Watson: That was very big of you. How do you know the patient died? How do you know I didn't just leave him paralyzed or in a coma?
Holmes: The parking ticket! The one you had in your purse. It was...you incurred it two weeks ago near the corner of 86th and Third. The only thing there is Carver Cemetery. Obviously you were visiting a grave. Not a parent's grave, of course, Google indicates that they're both alive and well. Siblings? No. Carver is a pauper's field. The picture that you keep on your phone of Mum and Dad says that they're well-to-do. No sibling of yours would be interred in a place like that. The place doesn't even have a proper parking area, hence the ticket. So a surgeon who's no longer a surgeon, a parking violation incurred outside poor man's cemetery, and two parents who are as moneyed as they are alive. You add it all up. What does it say? You were visiting the grave of the man that you let die on your operating table.
Watson: It's so incredible, the way that you can solve people just by looking at them. I noticed you don't have any mirrors around here.
Holmes: And what's that supposed to mean?
Watson: It means I think you know a lost cause when you see one. Tomorrow I'll arrange for a new companion, but tonight I've got plans.
Gregson: Here you go. Everything your dead shrink had on my dead friend. You can thank me.
Holmes: It's dusty.
Gregson: The guy's been dead almost two years. His widow had all his stuff in storage. You're lucky she even let me take a look.
Holmes: According to this, Saldua never told him about the attack on Eileen Renfro. Just that he had an obsession with redhead women, and a tendency towards violence.
Gregson: Want something?
Holmes: "Mr. Saldua, now obsessed with his own recovery, has taken to recording our sessions with his phone, so he can listen to them again and again." Has the phone turned up yet?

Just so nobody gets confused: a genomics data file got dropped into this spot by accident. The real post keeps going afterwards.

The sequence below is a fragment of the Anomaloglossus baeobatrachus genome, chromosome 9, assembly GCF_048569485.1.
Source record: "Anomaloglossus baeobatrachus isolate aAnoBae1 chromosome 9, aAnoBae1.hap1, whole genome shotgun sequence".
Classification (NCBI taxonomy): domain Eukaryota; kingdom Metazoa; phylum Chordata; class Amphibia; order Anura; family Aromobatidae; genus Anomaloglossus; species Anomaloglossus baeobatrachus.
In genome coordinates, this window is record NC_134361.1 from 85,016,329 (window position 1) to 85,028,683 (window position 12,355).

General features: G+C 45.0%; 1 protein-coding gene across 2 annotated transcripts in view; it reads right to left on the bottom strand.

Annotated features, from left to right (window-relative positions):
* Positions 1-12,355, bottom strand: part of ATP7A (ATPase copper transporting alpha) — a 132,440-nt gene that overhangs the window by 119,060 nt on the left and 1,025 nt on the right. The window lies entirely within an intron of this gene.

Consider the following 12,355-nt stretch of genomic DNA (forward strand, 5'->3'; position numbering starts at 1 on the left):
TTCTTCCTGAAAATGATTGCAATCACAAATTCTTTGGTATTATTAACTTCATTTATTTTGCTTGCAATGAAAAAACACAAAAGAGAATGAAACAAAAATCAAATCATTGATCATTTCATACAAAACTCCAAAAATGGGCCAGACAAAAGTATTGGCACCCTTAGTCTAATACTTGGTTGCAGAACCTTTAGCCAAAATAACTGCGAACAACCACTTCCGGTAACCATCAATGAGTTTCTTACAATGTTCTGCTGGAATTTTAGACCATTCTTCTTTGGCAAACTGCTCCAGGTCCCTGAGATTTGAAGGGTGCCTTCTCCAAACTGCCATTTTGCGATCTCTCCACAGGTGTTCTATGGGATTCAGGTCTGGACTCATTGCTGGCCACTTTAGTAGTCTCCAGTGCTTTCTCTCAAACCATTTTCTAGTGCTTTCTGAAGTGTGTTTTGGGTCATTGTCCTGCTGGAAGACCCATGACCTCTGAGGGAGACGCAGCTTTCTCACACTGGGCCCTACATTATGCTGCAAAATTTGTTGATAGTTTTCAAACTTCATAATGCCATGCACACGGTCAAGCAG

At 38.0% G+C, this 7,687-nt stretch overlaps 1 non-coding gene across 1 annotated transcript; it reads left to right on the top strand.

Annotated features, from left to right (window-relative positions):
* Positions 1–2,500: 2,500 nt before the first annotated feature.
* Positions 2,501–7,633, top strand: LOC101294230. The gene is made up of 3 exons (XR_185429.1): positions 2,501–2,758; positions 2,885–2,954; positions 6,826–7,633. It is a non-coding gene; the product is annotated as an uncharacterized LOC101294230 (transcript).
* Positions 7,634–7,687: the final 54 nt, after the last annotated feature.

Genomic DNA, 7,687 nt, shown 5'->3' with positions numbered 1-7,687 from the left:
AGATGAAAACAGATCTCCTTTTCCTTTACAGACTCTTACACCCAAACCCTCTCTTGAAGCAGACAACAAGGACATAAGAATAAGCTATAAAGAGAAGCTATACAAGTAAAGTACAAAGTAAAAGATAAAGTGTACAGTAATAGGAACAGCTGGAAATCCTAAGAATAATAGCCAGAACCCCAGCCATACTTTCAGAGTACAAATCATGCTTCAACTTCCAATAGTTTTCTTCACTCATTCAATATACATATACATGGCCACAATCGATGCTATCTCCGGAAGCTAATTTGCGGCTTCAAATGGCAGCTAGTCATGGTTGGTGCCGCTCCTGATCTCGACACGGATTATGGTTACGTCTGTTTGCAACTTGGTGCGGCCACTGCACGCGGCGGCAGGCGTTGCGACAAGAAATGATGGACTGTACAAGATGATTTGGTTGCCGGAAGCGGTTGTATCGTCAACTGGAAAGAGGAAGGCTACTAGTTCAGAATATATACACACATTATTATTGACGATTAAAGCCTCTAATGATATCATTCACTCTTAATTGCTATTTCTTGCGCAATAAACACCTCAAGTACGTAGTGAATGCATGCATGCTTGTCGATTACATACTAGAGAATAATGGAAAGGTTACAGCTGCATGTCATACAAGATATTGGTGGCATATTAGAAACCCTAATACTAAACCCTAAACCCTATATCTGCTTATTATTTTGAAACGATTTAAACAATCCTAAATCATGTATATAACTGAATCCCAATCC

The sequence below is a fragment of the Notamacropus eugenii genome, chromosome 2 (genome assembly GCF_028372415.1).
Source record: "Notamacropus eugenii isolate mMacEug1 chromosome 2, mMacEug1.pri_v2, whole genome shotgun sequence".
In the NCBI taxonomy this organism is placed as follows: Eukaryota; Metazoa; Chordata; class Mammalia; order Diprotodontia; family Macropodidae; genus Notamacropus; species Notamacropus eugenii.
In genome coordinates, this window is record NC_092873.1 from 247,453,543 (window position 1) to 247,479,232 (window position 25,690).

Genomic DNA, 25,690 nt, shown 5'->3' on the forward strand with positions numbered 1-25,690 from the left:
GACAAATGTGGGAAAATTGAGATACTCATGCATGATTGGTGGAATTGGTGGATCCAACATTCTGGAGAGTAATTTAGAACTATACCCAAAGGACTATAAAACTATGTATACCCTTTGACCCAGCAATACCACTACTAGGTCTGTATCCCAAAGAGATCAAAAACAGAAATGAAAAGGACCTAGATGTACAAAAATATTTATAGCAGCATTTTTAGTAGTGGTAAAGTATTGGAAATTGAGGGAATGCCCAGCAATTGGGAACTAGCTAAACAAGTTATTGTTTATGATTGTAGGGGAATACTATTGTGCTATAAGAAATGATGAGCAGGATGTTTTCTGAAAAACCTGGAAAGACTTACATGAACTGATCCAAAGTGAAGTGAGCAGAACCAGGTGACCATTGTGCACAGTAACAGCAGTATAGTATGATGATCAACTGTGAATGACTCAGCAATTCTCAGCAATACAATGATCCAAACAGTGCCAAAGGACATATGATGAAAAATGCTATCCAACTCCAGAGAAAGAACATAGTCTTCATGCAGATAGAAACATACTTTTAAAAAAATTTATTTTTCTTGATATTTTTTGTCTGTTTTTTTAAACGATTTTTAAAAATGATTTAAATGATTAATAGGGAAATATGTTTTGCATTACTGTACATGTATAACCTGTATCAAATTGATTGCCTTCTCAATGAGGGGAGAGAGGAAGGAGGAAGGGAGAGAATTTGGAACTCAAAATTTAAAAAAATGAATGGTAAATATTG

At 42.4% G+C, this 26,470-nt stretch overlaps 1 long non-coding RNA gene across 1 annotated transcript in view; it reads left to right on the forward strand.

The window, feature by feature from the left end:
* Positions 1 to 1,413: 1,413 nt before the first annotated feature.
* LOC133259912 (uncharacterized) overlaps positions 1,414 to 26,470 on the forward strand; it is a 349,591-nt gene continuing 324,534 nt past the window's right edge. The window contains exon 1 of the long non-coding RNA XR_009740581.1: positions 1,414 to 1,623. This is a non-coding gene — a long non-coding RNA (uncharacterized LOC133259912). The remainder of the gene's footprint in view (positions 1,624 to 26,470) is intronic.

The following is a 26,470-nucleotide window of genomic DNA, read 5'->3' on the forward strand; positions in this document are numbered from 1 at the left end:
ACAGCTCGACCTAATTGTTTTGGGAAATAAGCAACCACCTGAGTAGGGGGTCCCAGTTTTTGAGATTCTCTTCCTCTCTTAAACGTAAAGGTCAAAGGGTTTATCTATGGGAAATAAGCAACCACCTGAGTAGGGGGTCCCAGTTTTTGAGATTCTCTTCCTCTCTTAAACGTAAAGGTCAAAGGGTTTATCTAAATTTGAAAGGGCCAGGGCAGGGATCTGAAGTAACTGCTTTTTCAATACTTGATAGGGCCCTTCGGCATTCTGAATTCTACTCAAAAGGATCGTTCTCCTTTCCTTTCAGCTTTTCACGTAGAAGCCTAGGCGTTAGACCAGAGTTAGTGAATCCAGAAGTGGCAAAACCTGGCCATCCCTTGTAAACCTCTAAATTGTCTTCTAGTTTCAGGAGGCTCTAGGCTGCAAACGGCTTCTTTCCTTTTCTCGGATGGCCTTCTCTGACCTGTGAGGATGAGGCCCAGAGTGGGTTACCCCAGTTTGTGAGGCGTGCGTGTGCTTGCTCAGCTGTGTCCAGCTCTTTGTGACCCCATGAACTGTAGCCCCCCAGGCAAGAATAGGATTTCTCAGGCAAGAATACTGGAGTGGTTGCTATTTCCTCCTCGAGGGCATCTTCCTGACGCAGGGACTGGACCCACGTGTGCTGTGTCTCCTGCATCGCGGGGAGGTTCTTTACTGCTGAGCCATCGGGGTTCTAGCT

Gregson: No. I'm starting to think he lost it. Listen, I got to take a leak. Keep an eye on this coat, will ya?
TV: God, it feels good! Whether it's me, or both of us your ass is mine! You're both dead!
Holmes: Rage. He felt rage.
Holmes: Watson! Watson! Excuse me. Excuse me. Peter Saldua felt rage the night he killed Amy Dampier. Now he had some measure of control...
Watson: You're not here right now. I don't see you. I don't hear you...
Holmes: Shall I speak up?! He had some measure of control with Eileen Renfro, but not with her. Why? Tell me, what exactly, does a Xanax tablet look like?
Watson: Small, white, ovular, why?
Holmes (phone): Detective Abreu, please.
Shushing Lady: Shh.
Holmes: "Shh" yourself. Not even on key.
Abreu (phone): Abreu.
Holmes (phone): It's Sherlock Holmes.
Abreu (phone): Make it quick, Prince Charles. I was just on my way out.
Holmes (phone): The pile vial from Saldua's desk, I know it was taken into evidence. I need you to find it for me.
Abreu (phone): Hold on. Now what?
Holmes (phone): The pills inside should be white and ovular, but they're not, are they? They're round and pink.
Abreu (phone): How did you know?
Holmes: I need a ride, right now.
Watson: I'm in the middle of something.
Holmes: You were right the other day. About Eileen Renfro. I had no idea she would respond to you the way that she did. I just told you I did because I was embarrassed I'd lost my temper. Would I have gotten to the truth some other way? Of course, but you got me there faster. Now, please, how fast can you get me to Sanbridge Hospital?
Holmes: You were Peter Saldua's last therapist, weren't you? You started treating him, what, probably just a few weeks before you talked your wife into all that plastic surgery.
Mantlo: Excuse me?
Holmes: Saldua wanted to fix himself. Dr. Jessup was his first attempt. You were his second. It's quite a bit of luck, that. You, a man with a wife he wanted dead, stumbling across him, a man with an obsessive personality and a history of violence. Hmm. Only problem was, of course, Amy didn't fit his victim profile, did she? But you accounted for that by pressuring her to alter her appearance until she did.
Mantlo: Mr. Holmes, right? We met the other day?